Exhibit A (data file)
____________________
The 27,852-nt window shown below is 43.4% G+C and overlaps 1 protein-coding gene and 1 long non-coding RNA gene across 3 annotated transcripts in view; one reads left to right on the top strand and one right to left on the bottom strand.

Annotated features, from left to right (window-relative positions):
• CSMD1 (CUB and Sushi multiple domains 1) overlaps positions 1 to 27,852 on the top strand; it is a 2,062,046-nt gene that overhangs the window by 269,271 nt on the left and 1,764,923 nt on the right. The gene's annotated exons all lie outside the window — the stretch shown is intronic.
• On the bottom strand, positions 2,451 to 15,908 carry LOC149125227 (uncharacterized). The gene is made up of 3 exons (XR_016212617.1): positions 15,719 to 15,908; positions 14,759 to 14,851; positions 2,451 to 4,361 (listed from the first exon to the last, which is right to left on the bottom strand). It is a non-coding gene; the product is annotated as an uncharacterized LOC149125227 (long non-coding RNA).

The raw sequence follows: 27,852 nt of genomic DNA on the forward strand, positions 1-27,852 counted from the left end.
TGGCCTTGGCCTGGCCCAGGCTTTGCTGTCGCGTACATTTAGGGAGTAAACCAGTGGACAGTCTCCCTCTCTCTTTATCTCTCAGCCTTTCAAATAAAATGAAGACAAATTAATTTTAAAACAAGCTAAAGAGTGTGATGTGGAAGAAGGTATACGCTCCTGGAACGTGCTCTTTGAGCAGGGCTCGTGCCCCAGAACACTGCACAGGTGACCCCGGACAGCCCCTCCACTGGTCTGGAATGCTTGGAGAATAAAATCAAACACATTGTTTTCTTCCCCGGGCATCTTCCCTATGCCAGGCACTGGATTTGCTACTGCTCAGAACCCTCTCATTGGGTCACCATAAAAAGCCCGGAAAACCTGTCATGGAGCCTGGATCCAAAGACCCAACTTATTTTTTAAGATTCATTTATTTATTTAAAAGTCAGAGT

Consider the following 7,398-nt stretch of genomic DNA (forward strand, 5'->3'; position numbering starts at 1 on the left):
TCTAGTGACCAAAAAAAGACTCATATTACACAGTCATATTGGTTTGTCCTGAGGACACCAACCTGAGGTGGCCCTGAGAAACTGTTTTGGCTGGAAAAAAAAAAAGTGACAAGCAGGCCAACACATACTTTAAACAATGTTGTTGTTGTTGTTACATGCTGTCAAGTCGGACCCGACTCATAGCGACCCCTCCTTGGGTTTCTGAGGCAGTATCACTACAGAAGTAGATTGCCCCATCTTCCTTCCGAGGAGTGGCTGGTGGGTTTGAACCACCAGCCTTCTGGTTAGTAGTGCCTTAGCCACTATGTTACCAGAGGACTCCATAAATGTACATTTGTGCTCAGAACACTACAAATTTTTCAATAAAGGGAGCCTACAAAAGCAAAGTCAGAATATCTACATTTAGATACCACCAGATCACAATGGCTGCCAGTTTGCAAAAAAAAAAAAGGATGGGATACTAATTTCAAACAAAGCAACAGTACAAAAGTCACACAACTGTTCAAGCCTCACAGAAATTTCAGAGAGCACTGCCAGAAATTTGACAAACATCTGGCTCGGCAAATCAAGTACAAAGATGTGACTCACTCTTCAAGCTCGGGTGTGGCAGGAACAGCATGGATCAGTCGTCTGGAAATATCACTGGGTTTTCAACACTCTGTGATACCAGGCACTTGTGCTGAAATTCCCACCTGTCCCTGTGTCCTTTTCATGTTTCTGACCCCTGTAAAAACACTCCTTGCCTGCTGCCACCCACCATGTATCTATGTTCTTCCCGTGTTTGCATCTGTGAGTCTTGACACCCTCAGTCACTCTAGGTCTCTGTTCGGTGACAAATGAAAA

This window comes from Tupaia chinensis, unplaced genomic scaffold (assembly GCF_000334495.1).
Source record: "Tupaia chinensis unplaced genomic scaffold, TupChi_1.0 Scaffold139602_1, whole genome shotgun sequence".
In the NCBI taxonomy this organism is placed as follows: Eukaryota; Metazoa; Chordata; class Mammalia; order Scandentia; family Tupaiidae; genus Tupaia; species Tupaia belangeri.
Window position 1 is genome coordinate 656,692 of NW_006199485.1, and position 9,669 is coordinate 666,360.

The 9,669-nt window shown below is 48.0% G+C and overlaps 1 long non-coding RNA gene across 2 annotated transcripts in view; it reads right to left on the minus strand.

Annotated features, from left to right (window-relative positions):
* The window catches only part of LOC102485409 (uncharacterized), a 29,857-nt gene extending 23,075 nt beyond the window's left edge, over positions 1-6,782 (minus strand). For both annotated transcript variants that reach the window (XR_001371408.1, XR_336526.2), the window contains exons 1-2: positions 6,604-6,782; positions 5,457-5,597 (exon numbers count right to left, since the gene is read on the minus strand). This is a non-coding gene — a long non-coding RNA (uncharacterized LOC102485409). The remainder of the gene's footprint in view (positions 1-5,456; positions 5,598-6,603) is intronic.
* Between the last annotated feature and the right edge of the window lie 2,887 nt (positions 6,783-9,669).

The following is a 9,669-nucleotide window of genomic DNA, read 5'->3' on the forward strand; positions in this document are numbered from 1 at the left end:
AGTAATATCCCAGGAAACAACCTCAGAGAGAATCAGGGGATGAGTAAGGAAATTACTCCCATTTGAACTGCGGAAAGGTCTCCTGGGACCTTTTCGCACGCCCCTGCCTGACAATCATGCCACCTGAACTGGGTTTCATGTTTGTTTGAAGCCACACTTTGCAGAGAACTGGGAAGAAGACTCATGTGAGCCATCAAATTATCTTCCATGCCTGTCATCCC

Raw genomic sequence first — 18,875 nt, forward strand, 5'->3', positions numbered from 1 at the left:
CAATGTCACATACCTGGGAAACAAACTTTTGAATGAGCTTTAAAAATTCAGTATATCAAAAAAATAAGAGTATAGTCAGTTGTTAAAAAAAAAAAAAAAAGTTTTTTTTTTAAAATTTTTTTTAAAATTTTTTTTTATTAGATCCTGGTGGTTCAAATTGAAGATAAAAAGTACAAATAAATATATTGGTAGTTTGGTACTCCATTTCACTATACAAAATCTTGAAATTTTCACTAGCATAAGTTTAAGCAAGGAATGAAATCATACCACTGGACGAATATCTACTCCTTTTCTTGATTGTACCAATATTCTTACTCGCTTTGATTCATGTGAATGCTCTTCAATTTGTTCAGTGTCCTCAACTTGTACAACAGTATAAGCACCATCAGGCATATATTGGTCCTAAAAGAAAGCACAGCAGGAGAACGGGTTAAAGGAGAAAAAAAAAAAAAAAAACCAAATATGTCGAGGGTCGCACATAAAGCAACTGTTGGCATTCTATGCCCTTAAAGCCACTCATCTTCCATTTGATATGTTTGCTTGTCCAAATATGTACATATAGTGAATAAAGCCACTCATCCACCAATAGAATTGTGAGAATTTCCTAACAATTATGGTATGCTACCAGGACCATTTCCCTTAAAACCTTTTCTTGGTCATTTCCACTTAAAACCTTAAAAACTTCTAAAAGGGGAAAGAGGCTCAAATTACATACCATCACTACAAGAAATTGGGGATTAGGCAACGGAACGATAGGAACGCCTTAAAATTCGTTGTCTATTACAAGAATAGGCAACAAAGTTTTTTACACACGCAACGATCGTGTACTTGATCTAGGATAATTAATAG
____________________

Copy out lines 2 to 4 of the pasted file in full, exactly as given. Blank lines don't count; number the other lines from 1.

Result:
Annotated features, from left to right (window-relative positions):
• CSMD1 (CUB and Sushi multiple domains 1) overlaps positions 1 to 27,852 on the top strand; it is a 2,062,046-nt gene that overhangs the window by 269,271 nt on the left and 1,764,923 nt on the right. The gene's annotated exons all lie outside the window — the stretch shown is intronic.
• On the bottom strand, positions 2,451 to 15,908 carry LOC149125227 (uncharacterized). The gene is made up of 3 exons (XR_016212617.1): positions 15,719 to 15,908; positions 14,759 to 14,851; positions 2,451 to 4,361 (listed from the first exon to the last, which is right to left on the bottom strand). It is a non-coding gene; the product is annotated as an uncharacterized LOC149125227 (long non-coding RNA).